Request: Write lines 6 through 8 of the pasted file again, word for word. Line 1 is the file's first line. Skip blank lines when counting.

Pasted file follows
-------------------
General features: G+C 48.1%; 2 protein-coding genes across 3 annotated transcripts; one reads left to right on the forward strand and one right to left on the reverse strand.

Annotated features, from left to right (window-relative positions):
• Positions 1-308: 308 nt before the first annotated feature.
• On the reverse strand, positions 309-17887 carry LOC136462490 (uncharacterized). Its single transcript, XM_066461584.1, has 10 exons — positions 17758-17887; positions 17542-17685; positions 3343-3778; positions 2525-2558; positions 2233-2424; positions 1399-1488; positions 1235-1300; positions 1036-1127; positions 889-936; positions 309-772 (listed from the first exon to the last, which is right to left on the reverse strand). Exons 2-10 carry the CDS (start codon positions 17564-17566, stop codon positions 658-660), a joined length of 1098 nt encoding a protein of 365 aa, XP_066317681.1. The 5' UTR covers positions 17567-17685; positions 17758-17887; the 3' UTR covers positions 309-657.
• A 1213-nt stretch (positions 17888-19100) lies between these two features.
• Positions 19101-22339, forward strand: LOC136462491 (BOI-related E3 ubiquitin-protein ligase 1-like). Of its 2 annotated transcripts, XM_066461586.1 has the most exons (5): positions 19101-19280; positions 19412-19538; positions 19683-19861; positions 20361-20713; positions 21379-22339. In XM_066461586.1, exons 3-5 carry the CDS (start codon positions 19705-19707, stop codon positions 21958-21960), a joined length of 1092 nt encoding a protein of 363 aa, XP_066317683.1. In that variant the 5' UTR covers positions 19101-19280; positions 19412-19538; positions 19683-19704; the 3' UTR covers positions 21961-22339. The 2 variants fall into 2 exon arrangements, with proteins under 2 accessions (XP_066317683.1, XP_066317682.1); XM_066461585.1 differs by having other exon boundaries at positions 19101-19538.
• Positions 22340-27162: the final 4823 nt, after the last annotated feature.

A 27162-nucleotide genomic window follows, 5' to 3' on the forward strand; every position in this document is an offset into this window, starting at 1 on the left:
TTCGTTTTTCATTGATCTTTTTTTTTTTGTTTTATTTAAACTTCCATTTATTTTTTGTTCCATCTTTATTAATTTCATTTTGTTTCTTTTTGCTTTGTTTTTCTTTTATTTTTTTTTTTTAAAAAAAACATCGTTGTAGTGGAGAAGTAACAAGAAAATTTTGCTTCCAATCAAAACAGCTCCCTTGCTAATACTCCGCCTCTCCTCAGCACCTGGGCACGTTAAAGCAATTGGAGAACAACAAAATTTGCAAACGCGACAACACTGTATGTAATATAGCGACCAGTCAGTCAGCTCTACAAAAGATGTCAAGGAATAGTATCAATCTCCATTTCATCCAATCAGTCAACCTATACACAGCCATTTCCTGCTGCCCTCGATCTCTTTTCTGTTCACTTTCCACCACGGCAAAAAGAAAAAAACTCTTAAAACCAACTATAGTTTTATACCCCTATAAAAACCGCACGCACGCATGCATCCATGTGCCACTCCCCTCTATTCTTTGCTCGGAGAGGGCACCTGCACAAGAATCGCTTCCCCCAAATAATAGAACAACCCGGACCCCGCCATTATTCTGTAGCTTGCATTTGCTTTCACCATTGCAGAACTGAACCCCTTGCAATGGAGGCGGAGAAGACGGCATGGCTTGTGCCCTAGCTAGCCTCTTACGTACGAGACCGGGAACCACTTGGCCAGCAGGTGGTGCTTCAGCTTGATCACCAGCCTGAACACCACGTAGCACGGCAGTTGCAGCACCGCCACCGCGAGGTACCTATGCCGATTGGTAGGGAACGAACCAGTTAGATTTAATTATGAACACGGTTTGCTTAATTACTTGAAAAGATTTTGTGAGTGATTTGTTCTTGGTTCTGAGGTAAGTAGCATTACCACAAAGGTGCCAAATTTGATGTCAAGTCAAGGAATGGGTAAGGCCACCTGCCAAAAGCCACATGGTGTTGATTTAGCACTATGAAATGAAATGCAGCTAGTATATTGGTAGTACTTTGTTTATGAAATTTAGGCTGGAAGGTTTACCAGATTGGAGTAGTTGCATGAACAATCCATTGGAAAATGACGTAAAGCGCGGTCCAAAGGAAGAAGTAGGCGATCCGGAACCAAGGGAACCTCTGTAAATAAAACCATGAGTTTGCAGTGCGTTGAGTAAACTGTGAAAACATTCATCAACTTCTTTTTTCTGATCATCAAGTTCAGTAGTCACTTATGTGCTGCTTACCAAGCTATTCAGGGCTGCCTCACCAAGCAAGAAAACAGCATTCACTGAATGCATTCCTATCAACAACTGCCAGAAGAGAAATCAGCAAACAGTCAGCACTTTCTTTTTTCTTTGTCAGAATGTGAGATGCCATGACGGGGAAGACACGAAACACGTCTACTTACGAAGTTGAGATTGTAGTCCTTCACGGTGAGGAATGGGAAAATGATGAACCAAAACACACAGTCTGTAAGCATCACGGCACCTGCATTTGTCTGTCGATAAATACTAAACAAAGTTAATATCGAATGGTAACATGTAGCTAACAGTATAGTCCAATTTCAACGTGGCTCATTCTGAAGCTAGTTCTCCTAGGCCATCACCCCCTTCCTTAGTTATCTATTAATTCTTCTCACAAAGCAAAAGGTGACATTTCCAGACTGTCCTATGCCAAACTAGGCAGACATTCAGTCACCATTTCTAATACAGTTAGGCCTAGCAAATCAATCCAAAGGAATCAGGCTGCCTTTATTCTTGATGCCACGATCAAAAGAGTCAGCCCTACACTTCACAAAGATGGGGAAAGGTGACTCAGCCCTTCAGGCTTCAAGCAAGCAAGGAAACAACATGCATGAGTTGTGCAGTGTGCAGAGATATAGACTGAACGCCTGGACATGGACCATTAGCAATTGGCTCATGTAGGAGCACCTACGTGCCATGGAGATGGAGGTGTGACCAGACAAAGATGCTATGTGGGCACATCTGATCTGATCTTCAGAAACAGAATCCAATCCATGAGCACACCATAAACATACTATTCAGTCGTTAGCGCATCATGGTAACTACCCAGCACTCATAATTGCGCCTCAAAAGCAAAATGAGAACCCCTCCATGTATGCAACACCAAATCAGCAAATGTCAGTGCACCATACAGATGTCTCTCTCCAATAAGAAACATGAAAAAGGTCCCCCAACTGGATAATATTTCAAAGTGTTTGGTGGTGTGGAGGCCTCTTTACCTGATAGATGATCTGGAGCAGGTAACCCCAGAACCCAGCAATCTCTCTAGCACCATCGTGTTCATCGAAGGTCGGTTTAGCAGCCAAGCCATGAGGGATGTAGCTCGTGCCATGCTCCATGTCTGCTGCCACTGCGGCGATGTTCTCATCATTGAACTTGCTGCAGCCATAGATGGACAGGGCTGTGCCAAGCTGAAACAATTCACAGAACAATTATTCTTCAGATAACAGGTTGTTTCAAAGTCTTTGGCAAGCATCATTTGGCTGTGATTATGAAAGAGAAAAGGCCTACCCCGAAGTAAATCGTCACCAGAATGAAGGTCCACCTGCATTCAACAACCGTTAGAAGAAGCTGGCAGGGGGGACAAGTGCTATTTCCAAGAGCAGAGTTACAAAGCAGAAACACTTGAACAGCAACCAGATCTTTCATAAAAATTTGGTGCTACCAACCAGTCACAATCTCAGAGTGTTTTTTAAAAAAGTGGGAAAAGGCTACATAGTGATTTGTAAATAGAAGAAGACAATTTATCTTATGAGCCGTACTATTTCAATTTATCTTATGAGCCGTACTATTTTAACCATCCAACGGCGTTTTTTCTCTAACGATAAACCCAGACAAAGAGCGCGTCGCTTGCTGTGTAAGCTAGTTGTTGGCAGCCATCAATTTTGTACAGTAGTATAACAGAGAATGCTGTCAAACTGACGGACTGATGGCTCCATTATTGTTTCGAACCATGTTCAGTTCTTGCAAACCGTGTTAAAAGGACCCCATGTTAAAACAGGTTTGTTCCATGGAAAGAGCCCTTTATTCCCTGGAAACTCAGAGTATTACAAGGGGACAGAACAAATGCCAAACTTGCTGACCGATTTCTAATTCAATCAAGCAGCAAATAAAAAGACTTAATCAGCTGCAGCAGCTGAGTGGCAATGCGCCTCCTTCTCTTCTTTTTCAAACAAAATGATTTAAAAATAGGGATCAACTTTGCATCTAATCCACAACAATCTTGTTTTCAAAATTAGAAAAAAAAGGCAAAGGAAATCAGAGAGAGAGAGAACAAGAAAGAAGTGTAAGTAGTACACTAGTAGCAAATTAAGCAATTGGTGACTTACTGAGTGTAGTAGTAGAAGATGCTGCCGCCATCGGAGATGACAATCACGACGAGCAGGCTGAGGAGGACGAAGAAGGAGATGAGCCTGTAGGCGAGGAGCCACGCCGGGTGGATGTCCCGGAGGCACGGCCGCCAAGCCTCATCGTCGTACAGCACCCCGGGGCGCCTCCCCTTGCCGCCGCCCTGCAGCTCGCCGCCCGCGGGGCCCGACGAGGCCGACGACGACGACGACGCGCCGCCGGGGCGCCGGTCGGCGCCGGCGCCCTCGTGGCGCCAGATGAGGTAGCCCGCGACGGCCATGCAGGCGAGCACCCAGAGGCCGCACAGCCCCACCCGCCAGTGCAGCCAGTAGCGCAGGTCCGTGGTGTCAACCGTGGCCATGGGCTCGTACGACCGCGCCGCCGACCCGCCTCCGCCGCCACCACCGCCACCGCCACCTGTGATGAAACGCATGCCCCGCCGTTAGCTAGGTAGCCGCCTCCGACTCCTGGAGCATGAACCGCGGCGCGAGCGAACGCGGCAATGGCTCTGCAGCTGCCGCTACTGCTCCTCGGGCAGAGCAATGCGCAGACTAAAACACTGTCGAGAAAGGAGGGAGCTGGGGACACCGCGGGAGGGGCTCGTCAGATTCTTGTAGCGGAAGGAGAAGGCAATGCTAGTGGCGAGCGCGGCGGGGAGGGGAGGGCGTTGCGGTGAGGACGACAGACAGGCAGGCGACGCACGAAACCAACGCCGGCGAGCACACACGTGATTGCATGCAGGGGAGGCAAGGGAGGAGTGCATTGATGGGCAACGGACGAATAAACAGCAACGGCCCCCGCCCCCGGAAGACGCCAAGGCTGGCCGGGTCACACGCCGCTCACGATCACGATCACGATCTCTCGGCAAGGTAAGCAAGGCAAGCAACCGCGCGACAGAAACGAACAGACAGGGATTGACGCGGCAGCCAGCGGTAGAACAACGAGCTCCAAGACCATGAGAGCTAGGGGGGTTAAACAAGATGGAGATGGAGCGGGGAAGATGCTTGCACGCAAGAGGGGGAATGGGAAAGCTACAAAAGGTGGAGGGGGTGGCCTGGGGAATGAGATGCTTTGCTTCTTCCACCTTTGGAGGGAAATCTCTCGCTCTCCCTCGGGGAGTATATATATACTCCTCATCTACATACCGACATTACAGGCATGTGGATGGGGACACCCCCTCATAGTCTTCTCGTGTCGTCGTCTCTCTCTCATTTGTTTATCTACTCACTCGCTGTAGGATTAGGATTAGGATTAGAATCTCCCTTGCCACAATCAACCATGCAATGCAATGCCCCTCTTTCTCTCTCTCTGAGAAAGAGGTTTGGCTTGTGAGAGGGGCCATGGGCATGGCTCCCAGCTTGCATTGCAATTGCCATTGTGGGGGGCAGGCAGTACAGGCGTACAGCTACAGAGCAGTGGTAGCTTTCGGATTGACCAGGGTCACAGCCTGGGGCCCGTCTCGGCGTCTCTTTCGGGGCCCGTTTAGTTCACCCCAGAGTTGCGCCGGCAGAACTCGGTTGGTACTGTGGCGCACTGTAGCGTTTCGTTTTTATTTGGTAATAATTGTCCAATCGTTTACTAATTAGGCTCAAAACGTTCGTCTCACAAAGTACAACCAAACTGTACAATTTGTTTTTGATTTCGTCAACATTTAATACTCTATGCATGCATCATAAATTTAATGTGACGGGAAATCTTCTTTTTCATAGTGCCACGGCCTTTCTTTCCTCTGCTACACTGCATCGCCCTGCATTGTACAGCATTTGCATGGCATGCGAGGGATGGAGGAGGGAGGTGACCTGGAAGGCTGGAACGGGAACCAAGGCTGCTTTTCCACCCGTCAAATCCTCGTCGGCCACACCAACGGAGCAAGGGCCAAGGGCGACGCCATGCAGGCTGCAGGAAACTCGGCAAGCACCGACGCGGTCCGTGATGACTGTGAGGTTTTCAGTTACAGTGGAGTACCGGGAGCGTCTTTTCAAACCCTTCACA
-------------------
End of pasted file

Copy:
• Positions 19101-22339, forward strand: LOC136462491 (BOI-related E3 ubiquitin-protein ligase 1-like). Of its 2 annotated transcripts, XM_066461586.1 has the most exons (5): positions 19101-19280; positions 19412-19538; positions 19683-19861; positions 20361-20713; positions 21379-22339. In XM_066461586.1, exons 3-5 carry the CDS (start codon positions 19705-19707, stop codon positions 21958-21960), a joined length of 1092 nt encoding a protein of 363 aa, XP_066317683.1. In that variant the 5' UTR covers positions 19101-19280; positions 19412-19538; positions 19683-19704; the 3' UTR covers positions 21961-22339. The 2 variants fall into 2 exon arrangements, with proteins under 2 accessions (XP_066317683.1, XP_066317682.1); XM_066461585.1 differs by having other exon boundaries at positions 19101-19538.
• Positions 22340-27162: the final 4823 nt, after the last annotated feature.

A 27162-nucleotide genomic window follows, 5' to 3' on the forward strand; every position in this document is an offset into this window, starting at 1 on the left: